Published by Taylor Financial Group
Whether your retirement date is a couple of decades away or you’re leaving the working world in the next couple of years, nobody wants to pay more taxes than necessary on a distribution from their IRA.
But have you carefully considered how much money you will need to pay in taxes when you make those withdrawals? While this question may seem like something to only think about in the distant future, it’s an important question to be asking yourself right now.
Many people contribute to a Traditional IRA (where your contributions are made with before tax dollars). When the day comes to retire and you need to take withdrawals, your funds will be taxed as ordinary income based on your current tax rate at that time. In a Roth IRA, contributions are made with after tax money and in retirement can be withdrawn tax free. To start a Roth IRA, you may be subject to certain income restrictions – for instance a twenty-four-year-old who files her taxes as a single filer must make less than $120,000 per year to contribute to a Roth. But, if your income exceeds the cap, you can always open a Traditional IRA and then convert it to a Roth IRA!
According to The Washington Post, tax brackets are now historically low so it could be a good time for that Roth conversion. In fact, the new Tax Act passed in the late days of 2017 lowered many income brackets. So, if you are a taxpayer filing married jointly making a combined salary of $98,000, your tax rate in 2017 was 25%, but due to the new legislation, your rate is now 22%. Given these lowered tax brackets, now may be the time to consider a conversion of your Traditional IRA to a Roth IRA because you will owe taxes the year that you complete the conversion. Another question you may be asking yourself is “can I pay the taxes on a conversion?” If the tax bill is overwhelming, consider converting smaller portions of your Traditional IRA to a Roth IRA over a series of different tax years to spread out your tax liability. You could even convert just enough funds so that you don’t get pushed out of your current bracket.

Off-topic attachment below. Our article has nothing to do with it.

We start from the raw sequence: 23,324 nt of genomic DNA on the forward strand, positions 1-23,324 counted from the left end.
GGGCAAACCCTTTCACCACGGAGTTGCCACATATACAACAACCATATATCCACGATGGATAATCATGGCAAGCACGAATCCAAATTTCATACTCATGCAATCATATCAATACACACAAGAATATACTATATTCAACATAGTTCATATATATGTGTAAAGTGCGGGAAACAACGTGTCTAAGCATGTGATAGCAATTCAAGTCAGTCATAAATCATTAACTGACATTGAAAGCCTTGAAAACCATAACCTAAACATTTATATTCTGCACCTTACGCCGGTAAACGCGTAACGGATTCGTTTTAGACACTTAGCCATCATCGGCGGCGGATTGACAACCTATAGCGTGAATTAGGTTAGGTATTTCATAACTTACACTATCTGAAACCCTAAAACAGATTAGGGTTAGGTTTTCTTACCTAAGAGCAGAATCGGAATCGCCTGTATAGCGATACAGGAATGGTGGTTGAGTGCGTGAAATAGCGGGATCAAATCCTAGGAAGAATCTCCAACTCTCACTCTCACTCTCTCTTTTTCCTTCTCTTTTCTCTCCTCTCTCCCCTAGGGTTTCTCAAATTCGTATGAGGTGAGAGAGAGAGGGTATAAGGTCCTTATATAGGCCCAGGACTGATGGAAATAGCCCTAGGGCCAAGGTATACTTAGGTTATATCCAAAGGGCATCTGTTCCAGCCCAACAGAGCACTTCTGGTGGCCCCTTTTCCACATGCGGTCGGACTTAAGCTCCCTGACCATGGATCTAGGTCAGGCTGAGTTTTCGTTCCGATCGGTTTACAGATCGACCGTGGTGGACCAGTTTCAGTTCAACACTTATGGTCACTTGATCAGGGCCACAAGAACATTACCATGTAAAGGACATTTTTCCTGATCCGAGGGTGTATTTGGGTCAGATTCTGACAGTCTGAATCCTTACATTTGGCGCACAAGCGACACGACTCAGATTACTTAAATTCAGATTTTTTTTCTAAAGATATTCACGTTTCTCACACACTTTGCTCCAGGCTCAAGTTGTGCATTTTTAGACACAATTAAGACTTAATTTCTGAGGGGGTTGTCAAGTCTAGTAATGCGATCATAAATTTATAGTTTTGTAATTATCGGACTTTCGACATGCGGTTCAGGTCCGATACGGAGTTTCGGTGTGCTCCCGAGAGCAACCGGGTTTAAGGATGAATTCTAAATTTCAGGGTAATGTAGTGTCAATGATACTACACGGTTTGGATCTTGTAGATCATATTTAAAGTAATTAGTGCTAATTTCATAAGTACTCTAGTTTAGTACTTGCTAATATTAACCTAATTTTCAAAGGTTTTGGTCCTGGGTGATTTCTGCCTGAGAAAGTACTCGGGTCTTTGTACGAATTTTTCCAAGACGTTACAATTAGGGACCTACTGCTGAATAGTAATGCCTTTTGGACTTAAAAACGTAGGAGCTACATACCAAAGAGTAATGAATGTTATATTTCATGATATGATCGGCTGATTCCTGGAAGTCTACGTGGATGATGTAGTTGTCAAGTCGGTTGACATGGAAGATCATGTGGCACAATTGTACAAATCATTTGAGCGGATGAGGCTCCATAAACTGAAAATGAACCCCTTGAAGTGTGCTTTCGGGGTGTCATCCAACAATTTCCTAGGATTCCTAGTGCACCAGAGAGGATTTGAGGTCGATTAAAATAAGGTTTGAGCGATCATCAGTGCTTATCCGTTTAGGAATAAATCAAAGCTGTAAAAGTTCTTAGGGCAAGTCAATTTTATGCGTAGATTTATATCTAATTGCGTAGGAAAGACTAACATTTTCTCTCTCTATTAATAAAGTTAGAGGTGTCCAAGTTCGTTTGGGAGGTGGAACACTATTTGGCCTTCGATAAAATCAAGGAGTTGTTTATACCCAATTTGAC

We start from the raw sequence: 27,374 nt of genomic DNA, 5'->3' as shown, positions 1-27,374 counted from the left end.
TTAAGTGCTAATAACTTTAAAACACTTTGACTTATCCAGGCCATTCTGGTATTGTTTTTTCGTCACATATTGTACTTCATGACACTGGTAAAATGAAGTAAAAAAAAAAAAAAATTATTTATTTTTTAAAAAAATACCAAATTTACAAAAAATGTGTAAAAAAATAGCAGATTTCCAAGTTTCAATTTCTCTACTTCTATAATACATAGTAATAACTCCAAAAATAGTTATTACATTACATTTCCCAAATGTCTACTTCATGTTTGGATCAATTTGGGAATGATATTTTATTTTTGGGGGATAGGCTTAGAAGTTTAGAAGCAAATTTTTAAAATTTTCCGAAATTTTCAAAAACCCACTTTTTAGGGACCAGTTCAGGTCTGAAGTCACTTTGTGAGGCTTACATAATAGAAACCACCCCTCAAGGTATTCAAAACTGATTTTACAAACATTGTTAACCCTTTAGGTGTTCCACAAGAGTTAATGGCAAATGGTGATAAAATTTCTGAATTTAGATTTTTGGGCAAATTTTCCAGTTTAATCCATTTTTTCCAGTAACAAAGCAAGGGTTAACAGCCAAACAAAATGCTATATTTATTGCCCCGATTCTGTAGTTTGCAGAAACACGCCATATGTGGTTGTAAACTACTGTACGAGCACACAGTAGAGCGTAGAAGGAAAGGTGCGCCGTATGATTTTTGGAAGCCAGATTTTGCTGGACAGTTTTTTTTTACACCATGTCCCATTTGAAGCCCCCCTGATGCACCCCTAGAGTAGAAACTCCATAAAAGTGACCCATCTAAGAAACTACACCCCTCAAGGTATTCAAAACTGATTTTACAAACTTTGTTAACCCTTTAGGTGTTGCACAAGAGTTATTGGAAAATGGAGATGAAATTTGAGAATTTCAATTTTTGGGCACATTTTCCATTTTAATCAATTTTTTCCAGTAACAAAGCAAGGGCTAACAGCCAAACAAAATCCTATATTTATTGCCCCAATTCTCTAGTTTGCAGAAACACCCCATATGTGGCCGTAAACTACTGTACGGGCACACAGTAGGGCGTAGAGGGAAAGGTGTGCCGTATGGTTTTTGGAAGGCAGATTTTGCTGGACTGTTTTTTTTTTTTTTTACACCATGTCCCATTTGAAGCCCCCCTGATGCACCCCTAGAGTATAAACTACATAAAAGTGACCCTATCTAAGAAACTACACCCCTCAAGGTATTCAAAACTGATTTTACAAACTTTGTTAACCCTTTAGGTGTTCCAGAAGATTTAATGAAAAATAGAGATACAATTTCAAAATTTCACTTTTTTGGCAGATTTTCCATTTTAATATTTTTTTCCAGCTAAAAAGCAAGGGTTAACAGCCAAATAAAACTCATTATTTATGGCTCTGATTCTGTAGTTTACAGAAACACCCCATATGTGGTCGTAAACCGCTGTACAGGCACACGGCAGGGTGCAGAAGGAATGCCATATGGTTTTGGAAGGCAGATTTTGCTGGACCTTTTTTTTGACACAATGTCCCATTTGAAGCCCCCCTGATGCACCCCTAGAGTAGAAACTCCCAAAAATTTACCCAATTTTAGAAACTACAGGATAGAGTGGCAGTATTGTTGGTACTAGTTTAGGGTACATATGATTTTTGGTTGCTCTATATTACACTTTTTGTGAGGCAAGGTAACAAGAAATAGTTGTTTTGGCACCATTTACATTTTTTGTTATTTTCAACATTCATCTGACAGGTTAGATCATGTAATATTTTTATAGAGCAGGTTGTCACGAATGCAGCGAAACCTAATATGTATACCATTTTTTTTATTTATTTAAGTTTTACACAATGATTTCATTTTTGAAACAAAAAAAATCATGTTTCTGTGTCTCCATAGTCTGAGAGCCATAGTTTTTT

Of course, not everyone should convert to a Roth IRA. If you are unable to pay the income taxes with your current cash flow, you should reconsider this move. Also, it’s generally not advisable to use your Traditional IRA funds to pay the taxes on the conversion. Furthermore, avoid selling non-retirement investments to pay the taxes on the conversion that have been held for less than one year as you will most likely incur short-term capital gains, which are taxed as ordinary income. Finally, if you think you will need to use your Roth IRA funds in the next year, it may not be beneficial to convert these funds as these monies need to be in a Roth IRA for five years to receive the tax free benefit on any earnings. But, if you are hoping to leave a legacy for your children, a Roth IRA is perfect as you are not required to take RMDs from the account.
If you are thinking of converting your traditional IRA to a Roth IRA, make sure you carefully plan the conversion. Prior to the new Tax Act, if you made a conversion, you could ‘recharacterize’ your funds back to a Traditional IRA before October 15th of the next year. This old rule was attractive if you converted your funds and then the market went down. For example, you converted $50,000 into a Roth IRA and your account was worth $38,000 after a market downturn. In this scenario, you would have paid tax on $50,000, so it would make sense to recharacterize and pay tax on the lower value. In 2018, recharacterizations are no longer allowed. According to the financial expert Ed Slott, many people will be converting their assets at year end to “find the sweet spot” so that they can see how the markets are performing and will “have a clearer picture of what their income” will ultimately be for the full year. Although a Roth IRA may not be perfect for everyone, it is still an amazing accumulation and estate planning strategy. Let us know if you have any questions.
Money.Com, Make This One Change to Your Retirement Account Now, Tax Experts Say, March 2018.
The Washington Post, Your Taxes are Really Low, In One Chart, April 2014.
Converting from a traditional IRA to a Roth IRA is a taxable event. A Roth IRA offers tax free withdrawals on taxable contributions. To qualify for the tax-free and penalty-free withdrawal or earnings, a Roth IRA must be in place for at least five tax years, and the distribution must take place after age 59 ½ or due to death, disability, or a first-time home purchase (up to a $10,000 lifetime maximum). Depending on state law, Roth IRA distributions may be subject to state taxes.
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